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Pakistan

Restrictive monetary policy, limited fiscal space challenging Pakistan’s economy: Ministry of Finance

  • In monthly economic report, it projects CPI-based inflation for February to hover around 24.5-25.5%
Published February 29, 2024
Pakistan’s consumers and businesses have been reeling under high inflation for months with a volatile exchange rate adding to the woes of the economy. Photo: AFP
Pakistan’s consumers and businesses have been reeling under high inflation for months with a volatile exchange rate adding to the woes of the economy. Photo: AFP

The Ministry of Finance has said a “restrictive stance of monetary policy and limited fiscal space are posing numerous challenges to stimulating Pakistan’s economy”.

The Ministry of Finance made these remarks in its latest monthly economic report released on Thursday.

Despite securing a last-minute deal with the International Monetary Fund (IMF) in July, Pakistan’s economy remains engulfed in a myriad of challenges.

The State Bank of Pakistan (SBP) has maintained its key policy rate at 22% since last year’s summer, while the government has struggled to contain rising debt, which ballooned to Rs65.188 trillion at the end of December 2023 compared to Rs 60.841 trillion at the end of June 2023.

The central bank is due to hold its next monetary policy committee meeting on March 18 with some analysts suggesting that easing may well be on its way.

Meanwhile, the Ministry of Finance said that despite the domestic challenges, “there is some optimism regarding Pakistan’s export markets”.

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“The weighted average cyclical conditions in Pakistan’s main export markets are improving which will be supportive in providing a boost to export-oriented industries and thus overall economic growth.

“Despite some important headwinds, the Monthly Economic Indicator (MEI) remains in positive territory, indicating a gradual recovery in economic activities,” it noted.

The Ministry of Finance also projected Consumer Price Index (CPI)-based inflation in Pakistan to hover around 24.5-25.5% in February 2024.

Inflation to decline in February, could clock in at 23.5%: brokerage house

The finance ministry anticipated inflation to further easing to 23.5-24.5% in March 2024.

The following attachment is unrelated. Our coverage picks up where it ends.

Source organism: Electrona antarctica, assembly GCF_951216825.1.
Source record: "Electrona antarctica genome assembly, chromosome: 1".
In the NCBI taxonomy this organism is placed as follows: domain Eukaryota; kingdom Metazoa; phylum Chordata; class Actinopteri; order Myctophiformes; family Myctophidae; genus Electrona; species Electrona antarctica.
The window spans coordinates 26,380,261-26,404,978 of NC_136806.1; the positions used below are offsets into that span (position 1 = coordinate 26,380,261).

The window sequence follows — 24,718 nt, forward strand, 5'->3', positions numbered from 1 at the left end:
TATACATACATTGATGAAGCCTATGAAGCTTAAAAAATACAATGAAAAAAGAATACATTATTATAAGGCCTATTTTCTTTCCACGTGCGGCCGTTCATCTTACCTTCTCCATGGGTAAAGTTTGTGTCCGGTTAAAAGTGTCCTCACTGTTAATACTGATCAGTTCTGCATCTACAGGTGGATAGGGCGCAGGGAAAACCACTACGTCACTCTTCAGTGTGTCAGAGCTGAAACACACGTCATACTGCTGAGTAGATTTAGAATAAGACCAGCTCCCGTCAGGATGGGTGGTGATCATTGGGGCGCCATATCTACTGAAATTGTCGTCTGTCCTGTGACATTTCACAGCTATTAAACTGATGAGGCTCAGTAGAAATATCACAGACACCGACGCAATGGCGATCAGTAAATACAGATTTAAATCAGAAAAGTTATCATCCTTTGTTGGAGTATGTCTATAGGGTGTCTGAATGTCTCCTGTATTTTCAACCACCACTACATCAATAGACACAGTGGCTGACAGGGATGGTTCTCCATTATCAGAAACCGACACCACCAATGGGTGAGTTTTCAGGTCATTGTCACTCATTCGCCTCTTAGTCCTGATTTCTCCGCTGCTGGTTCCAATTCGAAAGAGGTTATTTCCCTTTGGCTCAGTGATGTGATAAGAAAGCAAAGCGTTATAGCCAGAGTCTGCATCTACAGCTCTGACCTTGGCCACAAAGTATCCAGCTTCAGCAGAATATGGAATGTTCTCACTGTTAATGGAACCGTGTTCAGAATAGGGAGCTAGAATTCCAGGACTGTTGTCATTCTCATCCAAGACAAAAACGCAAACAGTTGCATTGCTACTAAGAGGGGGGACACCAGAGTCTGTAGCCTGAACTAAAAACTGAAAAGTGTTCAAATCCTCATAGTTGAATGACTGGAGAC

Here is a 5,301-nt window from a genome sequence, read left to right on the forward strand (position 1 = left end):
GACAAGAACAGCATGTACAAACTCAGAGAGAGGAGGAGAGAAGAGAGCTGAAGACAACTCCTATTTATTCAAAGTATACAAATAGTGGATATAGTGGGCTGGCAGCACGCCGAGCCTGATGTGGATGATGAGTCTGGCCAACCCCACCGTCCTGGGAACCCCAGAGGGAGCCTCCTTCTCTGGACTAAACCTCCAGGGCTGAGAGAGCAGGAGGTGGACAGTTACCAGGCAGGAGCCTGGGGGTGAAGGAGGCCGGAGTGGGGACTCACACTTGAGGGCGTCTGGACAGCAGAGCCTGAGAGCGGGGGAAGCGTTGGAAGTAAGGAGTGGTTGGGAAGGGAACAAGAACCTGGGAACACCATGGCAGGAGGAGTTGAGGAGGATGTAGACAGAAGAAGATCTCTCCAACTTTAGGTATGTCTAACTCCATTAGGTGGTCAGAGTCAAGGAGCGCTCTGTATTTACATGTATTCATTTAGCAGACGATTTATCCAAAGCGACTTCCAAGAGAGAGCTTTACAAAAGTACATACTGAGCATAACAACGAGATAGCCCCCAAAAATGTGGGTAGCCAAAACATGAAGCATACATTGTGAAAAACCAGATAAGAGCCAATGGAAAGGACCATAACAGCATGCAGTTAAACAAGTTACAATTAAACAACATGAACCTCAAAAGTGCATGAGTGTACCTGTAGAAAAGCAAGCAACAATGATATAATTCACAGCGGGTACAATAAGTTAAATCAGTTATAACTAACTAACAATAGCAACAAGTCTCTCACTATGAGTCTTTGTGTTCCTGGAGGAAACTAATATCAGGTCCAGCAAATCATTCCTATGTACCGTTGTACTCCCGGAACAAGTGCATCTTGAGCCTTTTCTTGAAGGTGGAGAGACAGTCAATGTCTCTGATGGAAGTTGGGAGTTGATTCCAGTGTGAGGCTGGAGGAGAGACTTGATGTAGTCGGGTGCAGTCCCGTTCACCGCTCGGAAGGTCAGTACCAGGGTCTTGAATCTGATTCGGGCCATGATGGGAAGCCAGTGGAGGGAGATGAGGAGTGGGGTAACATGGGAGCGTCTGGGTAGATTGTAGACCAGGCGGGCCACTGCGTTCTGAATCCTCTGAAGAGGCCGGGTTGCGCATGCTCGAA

It said the inflation outlook for the upcoming month points towards a downward trajectory owing to better crops and a smooth supply of commodities. “Similarly, favorable input situations are set to bolster Rabi crop production,” read the report.

The report said that the industrial activity in December remained positive despite a specific sectoral slowdown.

“Notwithstanding, restrictive monetary and fiscal policies, the optimism is fueled by improvements in cyclical conditions in Pakistan’s export markets facilitating steady economic recovery,” it said.

“The stabilization measures encouraging business confidence coupled with exchange rate stability, contribute to a positive economic outlook for Pakistan amidst ongoing challenges.”

Pakistan’s headline inflation clocked in at 28.3% on a year-on-year basis in January, revealed Pakistan Bureau of Statistics (PBS) data.

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The Ministry of Finance, in its latest report, also noted that in February, the administered prices of petrol and diesel increased in response to a notable surge in crude oil prices, highlighting the direct influence of global market dynamics on domestic fuel costs.

However, “despite the upward adjustment in transportation expenses and gas prices, the inflation outlook for the upcoming month may have a downward trend, primarily due to a decrease in the prices of perishable items on the back of better crops and ease in supplies.”

“Additionally, the high base effect would further contribute to keep the inflationary pressure on the lower side,” it added.

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